Minority press adapts in the digital age
By Brandon A. Perry
More people are getting their news on computers and smartphones with arrival of the digital age. However, newspapers and magazines have not only survived, but are also preparing to thrive well into the future.
Through it all, minority-owned media outlets have been ready to equip their readers with knowledge, a powerful weapon for justice and progress.
“We are fast adapting to this new age and increasing our digital presence every day. I think that you will find most of our newspapers are doing that these days,” said Dorothy R. Leavell, chairman of the National Newspaper Publishers Association (NNPA), which has a combined readership of more than 15 million readers. She is also publisher of the Chicago Crusader and Gary (Indiana) Crusader newspapers.
Leavell noted that the strategy being used by most print media companies is to view the arrival of digital technology and social media as an opportunity instead of a challenge.
“It presents us with a great opportunity to reach more people and faster,” Leavell said.
Newspapers and magazines have simply incorporated the digital approach into their product offerings.
For example, The Gary Crusader offers its traditional print edition, a website and Pulse, a new online source that provides breaking news and daily digital updates.
Another NNPA-affiliated company, the Recorder Media Group, has utilized digital technology as a tool to expand its readership and provide useful information as news occurs. Headquartered in Indianapolis, the Recorder Media Group publishes both the Indianapolis Recorder, a weekly newspaper founded in 1895, as well as Indiana Minority Business Magazine (IMBM).
“We view our role in the media, especially the Black press, as both an honor and a sacred responsibility,” said Shannon Williams, president of the Recorder Media Group. “Our survival over the last century has been due to the support of our readers, but also to the fact that we have always evolved with changes in technology to meet their need for information in the best possible way.”
The Recorder Media Group took a leading step in that direction by not only having a strong social media presence and adopting apps like other NNPA newspapers, but also by working with IUPUI’s University Library to make historic Indianapolis Recorder articles published between 1899 and 2001 available in an online archive.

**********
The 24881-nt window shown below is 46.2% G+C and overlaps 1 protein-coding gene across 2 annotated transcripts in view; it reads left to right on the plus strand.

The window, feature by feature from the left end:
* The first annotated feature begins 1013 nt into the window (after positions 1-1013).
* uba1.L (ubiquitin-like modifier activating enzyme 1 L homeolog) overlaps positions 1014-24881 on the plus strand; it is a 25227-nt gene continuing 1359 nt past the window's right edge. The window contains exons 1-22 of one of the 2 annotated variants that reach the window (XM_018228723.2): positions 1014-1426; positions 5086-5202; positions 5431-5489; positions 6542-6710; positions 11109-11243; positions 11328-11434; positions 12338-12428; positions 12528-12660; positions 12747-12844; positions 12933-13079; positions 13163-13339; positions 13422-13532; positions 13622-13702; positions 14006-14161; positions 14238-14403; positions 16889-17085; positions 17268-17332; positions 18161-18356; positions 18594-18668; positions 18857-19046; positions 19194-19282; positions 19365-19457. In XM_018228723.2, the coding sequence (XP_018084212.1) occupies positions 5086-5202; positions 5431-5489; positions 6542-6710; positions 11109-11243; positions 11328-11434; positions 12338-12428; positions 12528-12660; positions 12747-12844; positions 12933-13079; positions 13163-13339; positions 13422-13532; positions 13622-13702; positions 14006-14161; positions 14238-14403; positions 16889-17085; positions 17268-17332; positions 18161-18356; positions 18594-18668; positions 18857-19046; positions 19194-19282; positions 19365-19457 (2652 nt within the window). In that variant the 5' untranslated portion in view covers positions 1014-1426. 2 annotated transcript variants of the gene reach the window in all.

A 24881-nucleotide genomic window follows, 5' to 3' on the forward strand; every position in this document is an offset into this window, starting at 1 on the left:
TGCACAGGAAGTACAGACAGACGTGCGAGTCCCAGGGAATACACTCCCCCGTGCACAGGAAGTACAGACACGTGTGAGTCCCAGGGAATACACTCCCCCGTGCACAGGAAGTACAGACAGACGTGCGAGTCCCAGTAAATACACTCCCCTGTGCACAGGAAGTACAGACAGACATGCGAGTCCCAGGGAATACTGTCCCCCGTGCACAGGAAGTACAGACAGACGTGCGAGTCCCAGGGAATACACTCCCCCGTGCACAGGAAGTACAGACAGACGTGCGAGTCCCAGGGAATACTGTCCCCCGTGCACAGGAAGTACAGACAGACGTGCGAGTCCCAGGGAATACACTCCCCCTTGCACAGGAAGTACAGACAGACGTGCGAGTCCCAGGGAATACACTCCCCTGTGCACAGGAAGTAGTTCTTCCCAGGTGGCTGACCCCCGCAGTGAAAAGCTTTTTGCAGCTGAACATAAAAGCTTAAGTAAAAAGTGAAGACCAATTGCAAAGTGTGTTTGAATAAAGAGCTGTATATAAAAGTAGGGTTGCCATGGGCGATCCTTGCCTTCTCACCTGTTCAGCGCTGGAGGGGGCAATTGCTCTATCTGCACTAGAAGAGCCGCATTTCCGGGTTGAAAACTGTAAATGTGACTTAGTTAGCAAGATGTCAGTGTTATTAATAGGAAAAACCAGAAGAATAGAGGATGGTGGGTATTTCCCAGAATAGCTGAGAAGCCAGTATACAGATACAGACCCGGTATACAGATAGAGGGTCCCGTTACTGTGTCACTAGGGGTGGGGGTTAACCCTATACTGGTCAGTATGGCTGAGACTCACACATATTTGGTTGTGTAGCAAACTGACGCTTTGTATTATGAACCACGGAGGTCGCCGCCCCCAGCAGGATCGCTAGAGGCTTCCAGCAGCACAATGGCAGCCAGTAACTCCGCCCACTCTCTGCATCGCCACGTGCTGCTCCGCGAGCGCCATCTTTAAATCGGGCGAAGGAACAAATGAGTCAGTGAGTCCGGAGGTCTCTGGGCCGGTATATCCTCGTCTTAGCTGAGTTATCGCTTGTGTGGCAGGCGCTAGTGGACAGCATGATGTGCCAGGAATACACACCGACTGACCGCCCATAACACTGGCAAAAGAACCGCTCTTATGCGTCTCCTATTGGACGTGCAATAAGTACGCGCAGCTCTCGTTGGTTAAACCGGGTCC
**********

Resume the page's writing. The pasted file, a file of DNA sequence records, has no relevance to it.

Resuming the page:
“We have been very excited about the project, and many people have enjoyed having that kind of access to history,” Williams said.
Print media outlets representing other cultures in Indiana have also made a comfortable transition to the digital age as they seek to continue to uplift their communities.
El Puente, a Hispanic-owned newspaper based in Goshen, quickly realized the importance of using digital technology when it picked up a new generation of readers.
“We are able to reach the younger generation that is more used to that type of technology,” said Zulma Prieto, founder and publisher of El Puente.
Like the African-American-owned newspapers in the NNPA, Asian and Hispanic publications have also noticed that an increasing number of their advertising clients are requesting that ads be published in both print and digital formats to keep up with the latest marketing trends.
Based in Indianapolis, Asian American Today is a Chinese-language publication that is available in print and online editions with news from around the state and across the world.
“We know that there is a need for information exchange,” Lee said. “Also, we thought that we need to better understand American culture and national interests, while also learning about what is going on in the other parts of the world.”
Shannon Williams has shown visionary leadership as President of Recorder Media Group, which includes the Indianapolis Recorder newspaper and Indiana Minority Business Magazine.
Williams graduated from Jackson State University with a bachelor’s degree in mass communications. She began her tenure with the Indianapolis Recorder Newspaper in 2000 and worked her way up through its ranks with hard work and innovative excellence. Under her leadership, the newspaper’s readership reached its all-time high of 111,000 and the magazine distributes more than 35,000 issues each quarter.
Throughout her career, Williams has received many awards and honors for her outstanding contributions to journalism and communications.
She has been involved with several community organizations and served on a variety of non-profit boards. Williams made history in 2011 when she became the first African American to serve on the board of the Hoosier State Press Association, and is currently on the executive board of the National Newspaper Publishers Association.
Williams has been a passionate advocate for criminal justice reform, equality and the elimination of racism and sexism. According to the American Society of Newspaper Editors, minorities comprise 17 percent of employees at daily newspapers and 23 percent at online-only sites.